Radoslav Hlapen

when the Byzantine state was struggling for its very existence, the monasteries of Mount Athos prospered thanks to the modus vivendi established with the Ottomans. If anything, donations of property to the monasteries increased. They were often not so much acts of devotion, as a means of safeguarding property by placing it under the protection of a monastic foundation, which had a special relation with the prospective conqueror. This need was especially great after the battle of Maritsa in 1371, when the whole of Macedonia and the southern Balkans was continuously overrun by bands of Turkish warriors.17 Instructive is the family history of Radoslav Hlapen, the Serbian lord of Edessa (Vodena) and Berroia, who was related to Tsar Stefan Dusan (1331-55).18 His estates did not go directly to the monasteries of Athos, but his heirs ensured that the religious foundations situated within his territories passed under Athonite control, on the understanding that their properties would now be safe from Turkish raiding. In 1375, one of his daughters and her husband, Thomas Prealymbos, later to become despot of Ioaninna, gifted to the Great Lavra the church of the Virgin Gabaliotissa at Edessa, together with its villages, fields, gardens, shops and mills, and movable property in the shape of manuscripts, icons and church plate, in the hope that transfer to an Athonite monastery would prevent it from falling prey to the Turks. Having recognised Sultan Murad I's overlordship, another of Hlapen's sons-in-law, the Caesar Alexios Angelos, the ruler of Thessaly, granted the small Salonican monastery of St Photis in 1389 to Nea Moni, a much grander monastery of the same city. But Nea Moni together with St Photis soon became possessions of the Great Lavra,19 which neatly illustrates how property gravitated to the monasteries of Mount Athos under the conditions created by the Ottoman conquest.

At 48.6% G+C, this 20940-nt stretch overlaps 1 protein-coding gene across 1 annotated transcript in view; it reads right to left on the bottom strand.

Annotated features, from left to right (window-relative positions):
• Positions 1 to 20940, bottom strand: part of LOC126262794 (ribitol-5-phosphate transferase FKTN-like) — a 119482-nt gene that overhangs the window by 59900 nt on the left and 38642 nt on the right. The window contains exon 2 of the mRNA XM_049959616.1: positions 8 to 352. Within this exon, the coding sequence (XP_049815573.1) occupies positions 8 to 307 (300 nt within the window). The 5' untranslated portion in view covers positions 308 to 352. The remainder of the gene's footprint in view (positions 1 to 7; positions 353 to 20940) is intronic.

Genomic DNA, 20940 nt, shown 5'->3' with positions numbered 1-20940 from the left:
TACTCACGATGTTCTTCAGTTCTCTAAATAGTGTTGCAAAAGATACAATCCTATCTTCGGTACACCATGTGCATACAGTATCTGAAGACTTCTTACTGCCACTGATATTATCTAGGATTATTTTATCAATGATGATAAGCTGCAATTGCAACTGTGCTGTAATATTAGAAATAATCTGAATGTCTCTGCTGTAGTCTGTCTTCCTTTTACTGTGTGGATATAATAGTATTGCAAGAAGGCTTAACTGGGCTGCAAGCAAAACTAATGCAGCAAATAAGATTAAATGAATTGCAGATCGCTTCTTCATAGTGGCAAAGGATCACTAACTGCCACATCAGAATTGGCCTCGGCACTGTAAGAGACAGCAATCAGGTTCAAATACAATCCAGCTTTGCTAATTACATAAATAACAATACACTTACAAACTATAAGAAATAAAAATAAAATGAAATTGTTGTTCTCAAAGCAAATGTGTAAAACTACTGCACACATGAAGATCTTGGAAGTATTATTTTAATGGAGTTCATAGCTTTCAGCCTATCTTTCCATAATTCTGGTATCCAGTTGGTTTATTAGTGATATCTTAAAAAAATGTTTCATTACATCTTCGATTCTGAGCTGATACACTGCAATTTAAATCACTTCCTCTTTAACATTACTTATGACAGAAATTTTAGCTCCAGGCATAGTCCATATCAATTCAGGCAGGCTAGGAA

Radoslav Hlapen and his family had another connection with Mount Athos. At some date between 1356 and 1366 a relative of theirs, Antonios Pagases, retreated to the Holy Mountain, where he bought and restored the monastery of St Paul, which was in ruins, eventually becoming its abbot after having been tonsured and having taken the monastic name of Arsenios. In 1385 his brother Nicholas Baldouin Pagases donated the monastery of Mesonesiotissa, situated

17 Cf.the case of the grand domestikos Demetrios Palaiologos and of his wife: A. Laiou, 'H 8ia|j6p$WCTr| Tfs Tijfs Tfs yfs ctto BuÇàvTio', in BuÇâvTio: KpaToç Kai Koivœvia. Mv-ir NiKouOiKovoiiSr, ed. A. Avramea, A. Laiou and A. Chrysos (Athens: Institute for Byzantine Research, 2003), 346-7.

18 On Hlapen, see H. Matanov, 'Radoslav Hlapen - souverain feodale en Macedoine méridional durant le troisième quart du XIVe siecle', Etudes Balkaniques 19 (1983), 68-87.

19 On these donations, cf. Elizabeth A. Zachariadou, 'Some remarks about dedications to monasteries in the late 14th century', in Mount Athos in the I4th-i6th centuries, 29-31.

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